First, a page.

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May 8, 2009

Goodman provides poor stage for Rock ‘n’ Roll rebellion

Courtesy of Michael Brosilow

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Michael Brosilow

Rock ‘n’ roll music has always been associated with rebellion and revolution. With its flamboyant outfits, long hair, and wailing guitars, rock and the musicians who play it have served as symbols of countercultural movements the world over. But the Goodman Theatre’s production of Tom Stoppard’s Rock ‘n’ Roll asks whether the rock ‘n’ roll revolution is as significant as it seems.

In August of 1968, the short-lived “reform” communist movement in Czechoslovakia, known as the Prague Spring, comes to a jarring halt as Soviet tanks cross the borders into Czechoslovakia and forcefully install a hard-line communist government. The sudden invasion is a hard pill to swallow for Max, a Cambridge professor who stubbornly sticks to membership in the Communist party despite mounting Soviet aggression. But the invasion really comes when Jan, Max’s prized Marxist student, decides to return to Prague so that he can protect his homeland from Soviet oppression.

The very beginning of the play will sound familiar to anyone who’s seen a Tom Stoppard play before. Max’s intellectual diatribe against Jan’s decision to leave suggests that Stoppard is as ready as ever to explore all the philosophical underpinnings of his script. While Max passionately proclaims the principles of Marxism and denounces the reforms of the Prague Spring, Jan carefully reminds him that Stalin killed more Russians than Hitler. Ultimately, Jan decides to go against Max and returns to Czechoslovakia, bringing only his extensive record collection with him.

Yet, Jan’s arrival in Prague is anticlimactic. The new regime is much more accommodating than expected, at least at first. Disillusioned with the official opposition movement, Jan prefers to spend his time listening to records and going to rock shows. “Policemen love dissidents, like the Inquisition loved heretics,” Jan exclaims pessimistically. Only when the police begin to crack down on his favorite band, The Plastic People of the Universe, does Jan feel convinced that the oppression has gone too far. Above everything else, rock ‘n’ roll is the one thing worth fighting for.

Jan’s debates with his friend Ferdinand, a devoted member of the official opposition, reveal how the culture of rock ‘n’ roll offers a tacit, but powerful, resistance to the government. Jan maintains that the absolute defiance of the counterculture, divorced from any political process, makes it the greatest threat to enforced conformity. The debates are entertaining and engaging, a credit to Stoppard’s skill as he seamlessly weaves derisive jokes with lengthy intellectual discussions.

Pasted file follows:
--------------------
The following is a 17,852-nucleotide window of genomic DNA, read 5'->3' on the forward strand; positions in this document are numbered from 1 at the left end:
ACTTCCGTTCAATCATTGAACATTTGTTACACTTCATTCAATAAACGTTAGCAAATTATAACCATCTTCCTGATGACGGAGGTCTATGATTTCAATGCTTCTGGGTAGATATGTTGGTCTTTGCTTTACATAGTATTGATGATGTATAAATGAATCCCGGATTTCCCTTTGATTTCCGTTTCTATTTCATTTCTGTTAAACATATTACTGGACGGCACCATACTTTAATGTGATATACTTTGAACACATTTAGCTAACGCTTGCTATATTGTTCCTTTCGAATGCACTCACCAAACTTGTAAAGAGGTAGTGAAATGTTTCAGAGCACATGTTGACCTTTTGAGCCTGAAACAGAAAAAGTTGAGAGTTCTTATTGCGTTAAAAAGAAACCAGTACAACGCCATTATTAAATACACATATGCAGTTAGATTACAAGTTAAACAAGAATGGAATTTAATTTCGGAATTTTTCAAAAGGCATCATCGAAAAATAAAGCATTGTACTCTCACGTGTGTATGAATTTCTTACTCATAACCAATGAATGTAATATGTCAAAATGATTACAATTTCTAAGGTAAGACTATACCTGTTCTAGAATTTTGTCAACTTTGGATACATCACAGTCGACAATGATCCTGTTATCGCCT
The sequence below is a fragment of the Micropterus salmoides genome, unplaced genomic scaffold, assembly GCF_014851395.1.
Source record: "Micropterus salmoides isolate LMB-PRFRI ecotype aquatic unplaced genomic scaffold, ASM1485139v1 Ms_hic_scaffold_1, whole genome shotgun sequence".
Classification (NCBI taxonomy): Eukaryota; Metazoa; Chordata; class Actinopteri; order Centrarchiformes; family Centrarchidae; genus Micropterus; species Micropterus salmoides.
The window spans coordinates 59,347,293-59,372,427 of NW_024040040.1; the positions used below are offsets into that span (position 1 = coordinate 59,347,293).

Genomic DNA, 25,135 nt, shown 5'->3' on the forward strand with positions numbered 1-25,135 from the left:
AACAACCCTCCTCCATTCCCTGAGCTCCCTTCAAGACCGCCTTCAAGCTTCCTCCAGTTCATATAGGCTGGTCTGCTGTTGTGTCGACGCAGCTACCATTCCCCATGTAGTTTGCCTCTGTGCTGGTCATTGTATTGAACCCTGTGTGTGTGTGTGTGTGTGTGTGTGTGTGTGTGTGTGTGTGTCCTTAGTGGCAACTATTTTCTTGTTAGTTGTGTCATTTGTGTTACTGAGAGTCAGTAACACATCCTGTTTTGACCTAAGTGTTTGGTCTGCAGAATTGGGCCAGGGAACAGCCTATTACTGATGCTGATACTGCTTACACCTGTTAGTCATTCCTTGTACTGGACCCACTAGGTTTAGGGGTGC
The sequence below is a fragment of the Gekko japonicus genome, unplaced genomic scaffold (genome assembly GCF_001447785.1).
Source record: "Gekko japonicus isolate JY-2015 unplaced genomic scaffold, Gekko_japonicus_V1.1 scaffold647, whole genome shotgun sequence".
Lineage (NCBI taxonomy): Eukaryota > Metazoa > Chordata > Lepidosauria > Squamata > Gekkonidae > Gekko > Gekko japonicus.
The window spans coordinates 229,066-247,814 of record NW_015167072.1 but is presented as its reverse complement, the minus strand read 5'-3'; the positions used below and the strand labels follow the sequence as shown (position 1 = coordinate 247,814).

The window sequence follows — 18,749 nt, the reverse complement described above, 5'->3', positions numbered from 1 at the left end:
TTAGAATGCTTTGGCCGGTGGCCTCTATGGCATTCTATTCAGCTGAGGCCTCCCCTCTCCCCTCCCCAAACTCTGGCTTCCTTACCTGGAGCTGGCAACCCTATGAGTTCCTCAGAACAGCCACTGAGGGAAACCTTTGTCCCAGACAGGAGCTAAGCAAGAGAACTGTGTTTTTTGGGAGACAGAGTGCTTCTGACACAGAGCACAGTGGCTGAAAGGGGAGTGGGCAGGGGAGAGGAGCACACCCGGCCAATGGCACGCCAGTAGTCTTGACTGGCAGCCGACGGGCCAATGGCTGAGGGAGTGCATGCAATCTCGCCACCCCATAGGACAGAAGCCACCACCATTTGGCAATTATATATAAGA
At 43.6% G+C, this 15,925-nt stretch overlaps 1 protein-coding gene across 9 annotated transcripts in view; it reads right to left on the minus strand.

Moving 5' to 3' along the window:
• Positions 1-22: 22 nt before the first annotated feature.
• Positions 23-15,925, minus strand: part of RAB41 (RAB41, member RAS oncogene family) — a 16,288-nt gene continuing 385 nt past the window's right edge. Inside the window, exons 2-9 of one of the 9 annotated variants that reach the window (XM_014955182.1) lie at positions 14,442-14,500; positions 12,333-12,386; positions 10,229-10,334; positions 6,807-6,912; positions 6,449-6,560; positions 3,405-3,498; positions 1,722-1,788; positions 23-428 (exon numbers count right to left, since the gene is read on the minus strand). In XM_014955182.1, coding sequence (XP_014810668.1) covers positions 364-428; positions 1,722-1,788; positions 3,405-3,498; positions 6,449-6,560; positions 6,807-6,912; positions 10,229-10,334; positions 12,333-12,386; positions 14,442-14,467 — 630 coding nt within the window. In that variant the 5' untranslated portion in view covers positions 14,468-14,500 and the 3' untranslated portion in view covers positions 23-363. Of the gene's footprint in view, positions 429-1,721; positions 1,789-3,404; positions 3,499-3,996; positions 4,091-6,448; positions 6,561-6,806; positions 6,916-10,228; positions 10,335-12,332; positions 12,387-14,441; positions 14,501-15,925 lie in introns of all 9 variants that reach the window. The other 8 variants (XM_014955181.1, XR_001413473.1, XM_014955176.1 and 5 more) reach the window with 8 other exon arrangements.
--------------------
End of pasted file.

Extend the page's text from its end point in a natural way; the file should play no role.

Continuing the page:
However, the clever dialogue is often stifled by the stilted performances, most of which are off the mark. In his portrayal of Jan, Timothy Kane’s laid-back attitude and slight arrogance make him endearing, if a little bland. But Kane’s disastrous attempts to maintain a Czech accent doom any semblance of authenticity. When Jan is understood to be speaking Czech, he speaks English with a heavy Czech accent. When he is meant to be speaking English, the accent is lighter. Kane clearly struggles in the transition between these two modes of speaking, and the heavy Czech accent is often inconsistent and very distracting.

But the most problematic performance comes from Stephen Yoakim who, as Max, rigidly adheres to the stilted mannerisms of a university professor. Even in the moments when Max’s anger is meant be explosive, Yoakam never completely loses the somewhat indifferent air of a lecturer, as if he were strictly reprimanding a student rather than displaying real rage. Held back by too many restraints, Yoakim lacks the volatile emotions which are essential to Stoppard’s vision of the passionate, highly intelligent Marxist.

But the most flawed aspect of the Goodman’s production is the unforgivably distracting set design. Outfitted with massive speakers hanging from a metallic superstructure, the stage looks ready for a rock concert. This layout just seems superfluous—those expecting a concert will be disappointed. Only a few set pieces (a table, chairs, and a couch) are used to establish distinct settings, and they seem incongruous with the giant speakers and the black-and-red-striped floor. The whole design seems like a misguided and unnecessary attempt to remind the audience that the play is actually about rock ‘n’ roll.

Those familiar with Stoppard’s plays will see many similarities to his other works such as Travesties and Arcadia. Like Travesties, most of the characters in Rock ‘n’ Roll represent ideologies which inevitably come into conflict. So Jan’s love of rock ‘n’ roll clashes with Max’s stubborn communism and Ferdinand’s devotion to the official opposition.

However, unlike Stoppard’s previous plays, Rock ‘n’ Roll does not find a culminating moment that successfully resolves its conflicting ideas. Like the collapse of Soviet Russia, which provides a historical context for the final scenes, the play has a false and inexplicable resolution. Characters with a romantic interest suddenly end up with their beloveds, and old debates are barely readdressed. So, while entertaining and initially engaging, the play slowly loses its emotional and intellectual appeal as it begins to resolve itself for no other apparent reason than that it has to be resolved. In Mick Jagger’s immortal words, “I know it’s only rock ‘n’ roll but I like it.” I just wish I could like it more.

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